Reply

  • Ace

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    WHEW!
    Well, now that some of the mayhem has died down, I will ring in again…
    I believe that a gun is a personal choice.
    I think that “fit and function” are two of the most important criteria to choose a firearm.
    There is no denying that the Glock is an excellent firearm. More people that carry a gun for their primary career choose Glock than ANY OTHER WEAPON.
    I was also a slow adopter of the iPhone.
    Stay with me here…
    I have now made the entire conversion to Apple and Mac for ONE reason…
    They just work.
    That’s what Glock does best.
    They work.
    And my Model 42 just came in.

    Reply

  • Roger

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    Okay, I know this will piss off ALL camps!
    I like spanish made Star Firestars, ever since I bought my first M43 9mm in Starvel (electroless nickel) in 1993.
    It is a solid, compact. accurate. reliable all steel, hunk of 1911 external safety, single action goodness.
    I currently have 3 M43’s (plus a M40 slide/barrel/recoil spring to convert any of them to 40 S&W)
    Plus armorer’s kit parts (they are no longer made – alas Star is out of business due to US gun import laws) .
    I recently added the Firsestar M45 (plus another slide/barrel/parts kit) to my stable.
    Besides my 1911’s and two TTC Tokarevs and two 1860 Army’s, it is the only type of pistol I have multiples of.
    I like them that much. They are underated (although the Firestar was Gun of teh Year in 1994), bad mouthed (“poor steel” – couldn’t prove it by me, several thousand rounds through the 9mm’s) and “too heavy” (eat your Wheaties)
    And they are pretty (except for the rubber grips, which can be replaced by some nice grained wood ones)
    I have shot my friend’s Glocks since the 90’s, if you GAVE me a Glock, I would sell it and buy TWO Firestars..

    Reply

    • Thomas Kling

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      Hey Roger, it is good to know that I am not the only one who likes the Star pistols. I had sold my S&W Model 39 9mm back in the mid-80’s and was looking for the ideal gun. With budget not an issue, I looked at quite a few handguns and was shown the Star Model BM 9mm in stainless steel. It was love at first sight. The gun has been described as a cross between the Browning Hi-Power and the Colt 1911 designs. Have owned it for over 20 years now and it still shoots well and looks beautiful. It is milled from a solid block of stainless steel and therefore a little heavy for a CCW at 2.2 pounds. But the weight makes it a pleasure to shoot at the range. The down side is that parts supply is limited due to Star going out of business.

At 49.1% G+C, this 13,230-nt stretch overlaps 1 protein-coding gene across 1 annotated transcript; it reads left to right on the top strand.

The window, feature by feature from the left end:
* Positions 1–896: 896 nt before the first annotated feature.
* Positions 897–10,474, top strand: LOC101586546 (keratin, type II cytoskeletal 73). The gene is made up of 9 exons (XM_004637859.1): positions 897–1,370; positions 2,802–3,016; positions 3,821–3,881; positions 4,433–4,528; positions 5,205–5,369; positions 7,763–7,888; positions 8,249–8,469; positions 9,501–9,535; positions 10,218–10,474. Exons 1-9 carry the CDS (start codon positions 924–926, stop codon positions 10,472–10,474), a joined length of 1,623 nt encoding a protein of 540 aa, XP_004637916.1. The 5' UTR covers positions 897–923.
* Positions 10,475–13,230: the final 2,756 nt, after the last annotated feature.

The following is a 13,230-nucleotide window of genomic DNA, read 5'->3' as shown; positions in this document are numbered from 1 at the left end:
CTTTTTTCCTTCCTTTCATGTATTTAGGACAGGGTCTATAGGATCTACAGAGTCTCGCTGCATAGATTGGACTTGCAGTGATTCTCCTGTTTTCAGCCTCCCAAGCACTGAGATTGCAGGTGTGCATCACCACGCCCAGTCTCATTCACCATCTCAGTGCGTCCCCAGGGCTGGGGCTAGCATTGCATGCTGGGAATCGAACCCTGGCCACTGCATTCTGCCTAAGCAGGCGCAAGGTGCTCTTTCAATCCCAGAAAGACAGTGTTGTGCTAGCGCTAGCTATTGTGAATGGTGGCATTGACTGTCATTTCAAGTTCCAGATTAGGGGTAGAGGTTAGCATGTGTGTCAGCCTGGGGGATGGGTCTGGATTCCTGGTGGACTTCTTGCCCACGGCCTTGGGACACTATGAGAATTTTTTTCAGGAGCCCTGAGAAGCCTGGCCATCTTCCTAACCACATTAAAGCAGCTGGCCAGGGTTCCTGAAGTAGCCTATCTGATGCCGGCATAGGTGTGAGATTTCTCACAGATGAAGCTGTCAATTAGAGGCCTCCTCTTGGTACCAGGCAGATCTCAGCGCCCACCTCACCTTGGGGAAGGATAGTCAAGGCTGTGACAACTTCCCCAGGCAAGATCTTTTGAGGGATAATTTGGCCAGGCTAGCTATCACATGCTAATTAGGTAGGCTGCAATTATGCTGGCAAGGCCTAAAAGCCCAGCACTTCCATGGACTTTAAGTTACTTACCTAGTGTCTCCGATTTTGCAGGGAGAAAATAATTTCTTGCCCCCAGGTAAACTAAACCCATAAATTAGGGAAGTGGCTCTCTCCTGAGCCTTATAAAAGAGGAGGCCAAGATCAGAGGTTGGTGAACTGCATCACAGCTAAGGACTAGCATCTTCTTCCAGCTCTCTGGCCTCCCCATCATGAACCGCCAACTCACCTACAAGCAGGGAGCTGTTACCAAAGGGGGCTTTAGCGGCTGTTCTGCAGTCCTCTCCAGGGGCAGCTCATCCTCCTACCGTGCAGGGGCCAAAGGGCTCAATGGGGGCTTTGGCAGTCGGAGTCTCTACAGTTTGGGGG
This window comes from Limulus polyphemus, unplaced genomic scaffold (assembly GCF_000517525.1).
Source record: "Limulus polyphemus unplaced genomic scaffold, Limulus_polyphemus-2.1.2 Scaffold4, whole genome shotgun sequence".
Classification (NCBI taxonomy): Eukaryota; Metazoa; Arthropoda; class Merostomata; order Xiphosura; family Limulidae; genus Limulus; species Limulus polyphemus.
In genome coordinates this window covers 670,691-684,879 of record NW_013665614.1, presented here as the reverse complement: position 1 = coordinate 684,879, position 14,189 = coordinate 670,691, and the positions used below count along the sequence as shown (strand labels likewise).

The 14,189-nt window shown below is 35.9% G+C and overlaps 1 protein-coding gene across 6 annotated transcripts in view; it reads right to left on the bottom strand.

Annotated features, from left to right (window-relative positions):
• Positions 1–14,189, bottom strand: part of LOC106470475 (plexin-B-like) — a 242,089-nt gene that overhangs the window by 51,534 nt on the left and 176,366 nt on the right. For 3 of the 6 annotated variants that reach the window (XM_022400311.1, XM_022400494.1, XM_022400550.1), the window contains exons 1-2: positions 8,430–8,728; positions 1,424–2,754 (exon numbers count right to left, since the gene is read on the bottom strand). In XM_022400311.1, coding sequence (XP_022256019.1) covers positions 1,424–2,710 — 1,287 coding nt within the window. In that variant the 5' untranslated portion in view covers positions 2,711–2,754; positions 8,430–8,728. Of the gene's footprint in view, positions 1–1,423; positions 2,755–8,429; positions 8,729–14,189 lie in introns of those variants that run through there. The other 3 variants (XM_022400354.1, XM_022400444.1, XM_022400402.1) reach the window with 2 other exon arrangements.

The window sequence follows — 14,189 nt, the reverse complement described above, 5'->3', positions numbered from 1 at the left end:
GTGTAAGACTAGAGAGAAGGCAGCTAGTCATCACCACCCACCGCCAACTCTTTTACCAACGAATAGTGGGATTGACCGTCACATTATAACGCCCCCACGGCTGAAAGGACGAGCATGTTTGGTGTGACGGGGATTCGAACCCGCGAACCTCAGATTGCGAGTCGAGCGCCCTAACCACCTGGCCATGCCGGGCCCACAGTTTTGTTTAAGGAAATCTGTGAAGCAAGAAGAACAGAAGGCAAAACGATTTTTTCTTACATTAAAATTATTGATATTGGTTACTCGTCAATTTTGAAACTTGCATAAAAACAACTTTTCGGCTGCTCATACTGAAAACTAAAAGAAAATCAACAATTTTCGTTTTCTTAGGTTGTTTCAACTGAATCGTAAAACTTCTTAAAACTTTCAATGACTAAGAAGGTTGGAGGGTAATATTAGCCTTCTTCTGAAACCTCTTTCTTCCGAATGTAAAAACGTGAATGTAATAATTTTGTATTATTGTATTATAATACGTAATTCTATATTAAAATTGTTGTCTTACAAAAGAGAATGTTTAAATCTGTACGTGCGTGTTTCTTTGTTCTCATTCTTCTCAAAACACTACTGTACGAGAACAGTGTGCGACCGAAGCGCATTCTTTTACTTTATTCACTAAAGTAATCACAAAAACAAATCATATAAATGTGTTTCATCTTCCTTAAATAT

Reply

    • Roger

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      Hey Tom!
      I have heard a lot of people endorse the larger Stars like the BM, but personally have no experiene with them. The Firestars are more compact (1.88 lbs) and are really not a problem for CCW. Continued good luck with the BM!

      Reply

  • Mc Ruger

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    THANKS CARL P. NEVER REALLY CARED IF PEOPLE AGREE WITH MY POINT OF VIEW.. EVER I QUESTION IT FROM TIME TO TIME. TO BE HONEST I KIND OF LIKE TO GET PEOPLE THINKING AND SEE IF I CAN GET A DISCUSSION GOING. I HAVE BEEN KNOW TO SAY THINGS JUST START A GOOD DEBATE.. THAT IS NOT THE CASE HERE BUT IF I GET SOME REACTION I KNOW AT LEAST PEOPLE ARE THINKING.

    Reply

    • Kennedy

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      Mc Ruger.

      There are more people out there then even you might suspect. But more-over-than-not, their more likely to be Passive/ Aggressive as oppose to being less likely to be Active/Aggressive.

      Reply